See Whale Sounds (Balaenoptera borealis)
Sei whales are dark, sleek baleen whales that are found offshore in subtropical, temperate, and subpolar waters worldwide. They are the third largest baleen whale, reaching a maximum length of almost 20 m (about 66 ft) and weighing up to 30 tons (females tend to be slightly larger than males). They undertake extensive seasonal migrations, spending summer months feeding in higher latitude, subpolar areas and returning to lower latitude, subtropical areas in the winter months to breed. Hunted for their meat and oil, sei whale populations were significantly reduced during the 19th and 20th centuries and are now considered to be an endangered species. The current worldwide population of sei whales is estimated at 80,000 individuals.
Limited reports of sei whale calls indicate that the whales make low and mid-frequency including pulse trains (peak energy at 3 kHz), broadband “growl” and “whoosh” sounds (100-600 Hz, 1.5 s in duration), tonal and upsweep calls (200-600 Hz, 1-3 s in duration), and downsweep calls (100-44 Hz, lasting 1.0 s, and 39-21 Hz lasting 1.3 s). Most recently, downsweep calls (82.3 Hz to 34 Hz) were recorded in the North Atlantic. Scientists believe this is a “contact” call, as sei whales are traditionally observed alone or in small groups of 2-5 whales. Contact over long distances via low frequency sounds may allow dispersed animals to coordinate activities such as feeding or breeding.
Sei whales feed primarily on dense aggregations of copepods, euphausiids (krill), small schooling fish (e.g. herring and anchovies) and cephalopods (e.g. squid). A strong relationship appears to exist between the vertical migration of copepods and sei whale calling rates. Researchers found sei whale vocalization rates increased during the day, when plankton were at depth and then decreased at night, when plankton were closer to the surface. It is hypothesized that calling rates decrease at night while the whales are feeding close to the surface, but increase with social activity during the day when the copepods are more difficult to capture at depth.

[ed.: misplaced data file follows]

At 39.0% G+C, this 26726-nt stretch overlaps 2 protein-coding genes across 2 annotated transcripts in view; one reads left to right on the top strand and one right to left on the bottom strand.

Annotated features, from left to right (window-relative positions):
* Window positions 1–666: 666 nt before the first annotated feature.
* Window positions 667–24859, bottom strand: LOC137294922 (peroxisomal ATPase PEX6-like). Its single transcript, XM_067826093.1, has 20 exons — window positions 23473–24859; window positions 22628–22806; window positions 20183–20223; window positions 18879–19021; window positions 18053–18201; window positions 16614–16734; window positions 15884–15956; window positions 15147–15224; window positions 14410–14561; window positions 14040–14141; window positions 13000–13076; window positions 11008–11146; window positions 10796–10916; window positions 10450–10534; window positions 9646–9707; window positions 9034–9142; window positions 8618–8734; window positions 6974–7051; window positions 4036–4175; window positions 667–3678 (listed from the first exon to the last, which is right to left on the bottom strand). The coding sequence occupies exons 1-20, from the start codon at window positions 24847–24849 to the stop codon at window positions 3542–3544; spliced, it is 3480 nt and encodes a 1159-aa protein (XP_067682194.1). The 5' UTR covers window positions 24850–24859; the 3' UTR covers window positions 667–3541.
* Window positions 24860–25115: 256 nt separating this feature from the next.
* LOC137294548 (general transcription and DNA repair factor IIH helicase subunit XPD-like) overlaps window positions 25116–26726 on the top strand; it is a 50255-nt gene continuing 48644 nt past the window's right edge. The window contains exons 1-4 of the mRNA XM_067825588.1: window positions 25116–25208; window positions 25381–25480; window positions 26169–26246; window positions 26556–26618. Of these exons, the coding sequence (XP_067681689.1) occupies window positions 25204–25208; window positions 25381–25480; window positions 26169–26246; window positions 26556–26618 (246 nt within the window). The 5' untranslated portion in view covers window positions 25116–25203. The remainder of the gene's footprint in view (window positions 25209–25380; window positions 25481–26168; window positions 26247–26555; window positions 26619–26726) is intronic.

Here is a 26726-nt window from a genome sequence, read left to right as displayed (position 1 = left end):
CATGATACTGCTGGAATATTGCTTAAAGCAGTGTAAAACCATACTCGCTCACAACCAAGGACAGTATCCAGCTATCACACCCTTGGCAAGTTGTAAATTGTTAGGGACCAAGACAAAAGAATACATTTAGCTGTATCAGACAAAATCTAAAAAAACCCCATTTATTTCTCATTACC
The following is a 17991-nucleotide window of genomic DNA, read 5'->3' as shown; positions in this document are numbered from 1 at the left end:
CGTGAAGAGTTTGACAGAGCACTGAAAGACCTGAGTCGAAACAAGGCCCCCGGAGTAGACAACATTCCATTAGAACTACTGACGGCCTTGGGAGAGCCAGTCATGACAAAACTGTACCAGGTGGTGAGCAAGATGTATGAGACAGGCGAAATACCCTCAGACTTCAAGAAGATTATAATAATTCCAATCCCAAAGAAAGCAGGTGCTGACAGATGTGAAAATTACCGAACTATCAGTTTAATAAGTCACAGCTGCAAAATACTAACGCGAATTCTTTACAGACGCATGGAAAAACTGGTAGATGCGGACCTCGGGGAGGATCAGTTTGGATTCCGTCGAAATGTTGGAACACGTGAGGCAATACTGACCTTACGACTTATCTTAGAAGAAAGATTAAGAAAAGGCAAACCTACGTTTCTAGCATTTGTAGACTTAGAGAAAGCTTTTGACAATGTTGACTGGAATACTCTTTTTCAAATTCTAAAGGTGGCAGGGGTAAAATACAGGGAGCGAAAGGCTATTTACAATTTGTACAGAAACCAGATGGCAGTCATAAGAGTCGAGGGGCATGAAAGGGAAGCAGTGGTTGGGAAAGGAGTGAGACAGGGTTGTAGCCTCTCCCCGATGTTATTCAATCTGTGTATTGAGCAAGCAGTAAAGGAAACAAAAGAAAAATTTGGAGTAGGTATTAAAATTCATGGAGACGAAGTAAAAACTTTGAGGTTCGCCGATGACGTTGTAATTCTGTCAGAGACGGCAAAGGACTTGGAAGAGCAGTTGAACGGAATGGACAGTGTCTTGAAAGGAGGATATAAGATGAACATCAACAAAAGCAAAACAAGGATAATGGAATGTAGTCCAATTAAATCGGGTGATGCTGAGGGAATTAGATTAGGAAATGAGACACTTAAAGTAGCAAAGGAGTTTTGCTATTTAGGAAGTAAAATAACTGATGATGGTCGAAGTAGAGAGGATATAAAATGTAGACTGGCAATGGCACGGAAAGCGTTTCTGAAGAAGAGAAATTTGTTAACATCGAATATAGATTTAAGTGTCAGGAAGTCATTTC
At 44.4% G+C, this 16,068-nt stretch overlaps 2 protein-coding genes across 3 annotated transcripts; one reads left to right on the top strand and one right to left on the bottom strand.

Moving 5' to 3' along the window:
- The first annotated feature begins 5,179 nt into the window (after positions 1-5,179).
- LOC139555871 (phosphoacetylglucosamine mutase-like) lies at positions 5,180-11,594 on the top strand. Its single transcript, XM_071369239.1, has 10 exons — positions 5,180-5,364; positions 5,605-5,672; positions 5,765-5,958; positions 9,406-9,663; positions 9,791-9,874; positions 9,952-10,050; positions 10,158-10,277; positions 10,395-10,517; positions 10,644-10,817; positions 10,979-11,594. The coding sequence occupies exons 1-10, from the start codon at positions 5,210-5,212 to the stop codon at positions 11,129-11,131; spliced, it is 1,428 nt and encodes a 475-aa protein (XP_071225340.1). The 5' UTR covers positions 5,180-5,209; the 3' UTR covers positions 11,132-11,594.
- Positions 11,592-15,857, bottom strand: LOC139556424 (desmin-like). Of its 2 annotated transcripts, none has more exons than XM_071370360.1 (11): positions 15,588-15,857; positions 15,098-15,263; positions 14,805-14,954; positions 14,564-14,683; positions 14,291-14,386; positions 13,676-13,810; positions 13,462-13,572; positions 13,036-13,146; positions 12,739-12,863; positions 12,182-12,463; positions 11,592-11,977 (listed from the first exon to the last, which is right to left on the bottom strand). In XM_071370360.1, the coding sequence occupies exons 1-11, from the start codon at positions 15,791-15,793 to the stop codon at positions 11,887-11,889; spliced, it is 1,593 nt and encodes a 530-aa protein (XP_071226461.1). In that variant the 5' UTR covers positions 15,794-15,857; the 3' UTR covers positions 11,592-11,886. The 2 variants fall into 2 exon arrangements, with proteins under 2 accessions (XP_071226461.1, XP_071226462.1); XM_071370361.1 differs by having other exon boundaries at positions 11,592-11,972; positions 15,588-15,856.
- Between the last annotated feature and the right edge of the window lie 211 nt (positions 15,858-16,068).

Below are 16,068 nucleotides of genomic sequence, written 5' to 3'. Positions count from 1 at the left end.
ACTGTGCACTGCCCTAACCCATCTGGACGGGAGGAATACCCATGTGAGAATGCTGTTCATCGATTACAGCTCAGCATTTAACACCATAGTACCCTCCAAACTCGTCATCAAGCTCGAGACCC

The sei whale vocalizations on this page that were recorded at the continental shelf break east of New Jersey, mark the first time that sei whales have been recorded/identified in this region. Sei whales typically only travel in pairs or as individuals, however, these vocalizations may be an indication that they are in long-range (>10 km) communication with other sei whales.
- Baumgartner, M. F., & Fratantoni, D. M. (2008). Diel periodicity in both sei whale vocalization rates and the vertical migration of their copepod prey observed from ocean gliders. Limnology and Oceanography, 53(5part2), 2197–2209. https://doi.org/10.4319/lo.2008.53.5_part_2.2197
- Baumgartner, M. F., Van Parijs, S. M., Wenzel, F. W., Tremblay, C. J., Carter Esch, H., & Warde, A. M. (2008). Low frequency vocalizations attributed to sei whales ( Balaenoptera borealis ). The Journal of the Acoustical Society of America, 124(2), 1339–1349. https://doi.org/10.1121/1.2945155
- Calderan, S., Miller, B., Collins, K., Ensor, P., Double, M., Leaper, R., & Barlow, J. (2014). Low-frequency vocalizations of sei whales ( Balaenoptera borealis ) in the Southern Ocean. The Journal of the Acoustical Society of America, 136(6), EL418-EL423. https://doi.org/10.1121/1.4902422
- Knowlton, A., Clark, C. W., & Kraus, S. (1991). Sounds recorded in the presence of sei whale, Balaenoptera borealis. The Journal of the Acoustical Society of America, 89(4B), 1968–1968. https://doi.org/10.1121/1.2029710
- McDonald, M. A., Hildebrand, J. A., Wiggins, S. M., Thiele, D., Glasgow, D., & Moore, S. E. (2005). Sei whale sounds recorded in the Antarctic. The Journal of the Acoustical Society of America, 118(6), 3941–3945. https://doi.org/10.1121/1.2130944
- Sei Whale. (n.d.). Retrieved from https://www.fisheries.noaa.gov/species/sei-whale